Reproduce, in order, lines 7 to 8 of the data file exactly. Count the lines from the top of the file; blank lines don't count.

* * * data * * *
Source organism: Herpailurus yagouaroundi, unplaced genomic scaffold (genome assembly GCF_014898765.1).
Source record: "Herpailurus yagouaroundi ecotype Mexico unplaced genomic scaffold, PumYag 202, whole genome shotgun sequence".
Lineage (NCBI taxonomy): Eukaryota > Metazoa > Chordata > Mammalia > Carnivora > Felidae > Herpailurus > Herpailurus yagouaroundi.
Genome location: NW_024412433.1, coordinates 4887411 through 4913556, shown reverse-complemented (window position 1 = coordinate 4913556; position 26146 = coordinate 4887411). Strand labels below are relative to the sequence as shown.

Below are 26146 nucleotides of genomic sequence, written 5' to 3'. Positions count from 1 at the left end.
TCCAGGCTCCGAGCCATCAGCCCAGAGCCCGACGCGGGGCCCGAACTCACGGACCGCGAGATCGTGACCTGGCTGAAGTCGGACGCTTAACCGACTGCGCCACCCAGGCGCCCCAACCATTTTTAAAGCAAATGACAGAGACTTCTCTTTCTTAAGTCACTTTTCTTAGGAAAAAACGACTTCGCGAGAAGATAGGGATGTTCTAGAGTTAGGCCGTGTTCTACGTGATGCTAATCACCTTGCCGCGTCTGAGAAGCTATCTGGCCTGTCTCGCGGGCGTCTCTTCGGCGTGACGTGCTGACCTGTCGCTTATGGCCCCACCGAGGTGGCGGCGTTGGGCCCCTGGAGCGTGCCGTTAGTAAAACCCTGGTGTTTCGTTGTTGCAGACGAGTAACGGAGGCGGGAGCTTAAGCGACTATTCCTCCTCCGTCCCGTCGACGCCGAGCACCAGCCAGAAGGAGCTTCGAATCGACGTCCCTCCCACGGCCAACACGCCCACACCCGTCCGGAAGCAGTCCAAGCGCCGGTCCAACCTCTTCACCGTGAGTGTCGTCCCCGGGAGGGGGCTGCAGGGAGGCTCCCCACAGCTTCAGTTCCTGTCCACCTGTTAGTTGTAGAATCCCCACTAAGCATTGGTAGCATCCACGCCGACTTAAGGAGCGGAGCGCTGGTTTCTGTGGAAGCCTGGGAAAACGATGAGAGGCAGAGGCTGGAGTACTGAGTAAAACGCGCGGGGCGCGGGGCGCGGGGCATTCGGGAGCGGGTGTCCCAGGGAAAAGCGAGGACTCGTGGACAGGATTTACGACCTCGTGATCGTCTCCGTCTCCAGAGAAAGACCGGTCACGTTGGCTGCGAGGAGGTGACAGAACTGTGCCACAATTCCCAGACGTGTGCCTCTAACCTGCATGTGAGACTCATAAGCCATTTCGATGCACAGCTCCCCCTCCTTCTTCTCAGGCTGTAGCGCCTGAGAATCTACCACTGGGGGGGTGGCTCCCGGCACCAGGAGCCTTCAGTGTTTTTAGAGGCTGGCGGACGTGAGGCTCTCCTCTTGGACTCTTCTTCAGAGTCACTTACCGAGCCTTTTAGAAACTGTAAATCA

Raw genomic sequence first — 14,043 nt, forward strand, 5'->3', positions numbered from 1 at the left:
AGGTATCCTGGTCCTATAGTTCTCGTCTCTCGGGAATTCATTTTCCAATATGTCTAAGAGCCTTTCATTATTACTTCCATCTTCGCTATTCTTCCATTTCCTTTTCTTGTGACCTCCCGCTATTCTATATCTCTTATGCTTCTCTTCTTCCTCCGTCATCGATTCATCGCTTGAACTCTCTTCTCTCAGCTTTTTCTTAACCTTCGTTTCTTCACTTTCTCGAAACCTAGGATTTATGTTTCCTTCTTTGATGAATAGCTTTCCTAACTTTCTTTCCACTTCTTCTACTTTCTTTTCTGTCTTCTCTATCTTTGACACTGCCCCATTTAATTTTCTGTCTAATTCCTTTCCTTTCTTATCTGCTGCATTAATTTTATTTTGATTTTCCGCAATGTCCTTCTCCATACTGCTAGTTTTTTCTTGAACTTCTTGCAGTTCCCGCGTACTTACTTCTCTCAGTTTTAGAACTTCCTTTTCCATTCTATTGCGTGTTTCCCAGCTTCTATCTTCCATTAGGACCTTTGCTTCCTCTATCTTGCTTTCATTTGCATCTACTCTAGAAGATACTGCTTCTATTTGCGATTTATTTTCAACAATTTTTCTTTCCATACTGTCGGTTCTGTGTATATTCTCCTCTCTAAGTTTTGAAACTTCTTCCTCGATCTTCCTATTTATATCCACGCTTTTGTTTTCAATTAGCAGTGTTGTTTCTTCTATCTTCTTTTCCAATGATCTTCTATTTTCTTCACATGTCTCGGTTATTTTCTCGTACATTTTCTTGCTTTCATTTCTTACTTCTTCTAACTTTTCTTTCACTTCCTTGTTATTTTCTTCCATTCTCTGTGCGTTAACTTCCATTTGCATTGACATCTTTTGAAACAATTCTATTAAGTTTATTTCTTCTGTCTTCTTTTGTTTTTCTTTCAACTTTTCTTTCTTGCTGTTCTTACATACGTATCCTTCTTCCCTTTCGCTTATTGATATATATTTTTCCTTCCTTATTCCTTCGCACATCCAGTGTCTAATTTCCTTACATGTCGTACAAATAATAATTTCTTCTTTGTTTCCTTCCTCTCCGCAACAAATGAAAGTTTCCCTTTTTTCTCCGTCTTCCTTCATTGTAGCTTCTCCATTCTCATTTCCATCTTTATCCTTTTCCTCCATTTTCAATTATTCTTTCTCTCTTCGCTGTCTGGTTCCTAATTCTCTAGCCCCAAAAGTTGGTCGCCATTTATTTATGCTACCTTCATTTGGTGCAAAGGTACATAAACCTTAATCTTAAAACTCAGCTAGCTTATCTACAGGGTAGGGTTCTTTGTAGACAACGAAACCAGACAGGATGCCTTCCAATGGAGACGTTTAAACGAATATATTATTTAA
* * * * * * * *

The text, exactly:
Raw genomic sequence first — 14,043 nt, forward strand, 5'->3', positions numbered from 1 at the left:
AGGTATCCTGGTCCTATAGTTCTCGTCTCTCGGGAATTCATTTTCCAATATGTCTAAGAGCCTTTCATTATTACTTCCATCTTCGCTATTCTTCCATTTCCTTTTCTTGTGACCTCCCGCTATTCTATATCTCTTATGCTTCTCTTCTTCCTCCGTCATCGATTCATCGCTTGAACTCTCTTCTCTCAGCTTTTTCTTAACCTTCGTTTCTTCACTTTCTCGAAACCTAGGATTTATGTTTCCTTCTTTGATGAATAGCTTTCCTAACTTTCTTTCCACTTCTTCTACTTTCTTTTCTGTCTTCTCTATCTTTGACACTGCCCCATTTAATTTTCTGTCTAATTCCTTTCCTTTCTTATCTGCTGCATTAATTTTATTTTGATTTTCCGCAATGTCCTTCTCCATACTGCTAGTTTTTTCTTGAACTTCTTGCAGTTCCCGCGTACTTACTTCTCTCAGTTTTAGAACTTCCTTTTCCATTCTATTGCGTGTTTCCCAGCTTCTATCTTCCATTAGGACCTTTGCTTCCTCTATCTTGCTTTCATTTGCATCTACTCTAGAAGATACTGCTTCTATTTGCGATTTATTTTCAACAATTTTTCTTTCCATACTGTCGGTTCTGTGTATATTCTCCTCTCTAAGTTTTGAAACTTCTTCCTCGATCTTCCTATTTATATCCACGCTTTTGTTTTCAATTAGCAGTGTTGTTTCTTCTATCTTCTTTTCCAATGATCTTCTATTTTCTTCACATGTCTCGGTTATTTTCTCGTACATTTTCTTGCTTTCATTTCTTACTTCTTCTAACTTTTCTTTCACTTCCTTGTTATTTTCTTCCATTCTCTGTGCGTTAACTTCCATTTGCATTGACATCTTTTGAAACAATTCTATTAAGTTTATTTCTTCTGTCTTCTTTTGTTTTTCTTTCAACTTTTCTTTCTTGCTGTTCTTACATACGTATCCTTCTTCCCTTTCGCTTATTGATATATATTTTTCCTTCCTTATTCCTTCGCACATCCAGTGTCTAATTTCCTTACATGTCGTACAAATAATAATTTCTTCTTTGTTTCCTTCCTCTCCGCAACAAATGAAAGTTTCCCTTTTTTCTCCGTCTTCCTTCATTGTAGCTTCTCCATTCTCATTTCCATCTTTATCCTTTTCCTCCATTTTCAATTATTCTTTCTCTCTTCGCTGTCTGGTTCCTAATTCTCTAGCCCCAAAAGTTGGTCGCCATTTATTTATGCTACCTTCATTTGGTGCAAAGGTACATAAACCTTAATCTTAAAACTCAGCTAGCTTATCTACAGGGTAGGGTTCTTTGTAGACAACGAAACCAGACAGGATGCCTTCCAATGGAGACGTTTAAACGAATATATTATTTAA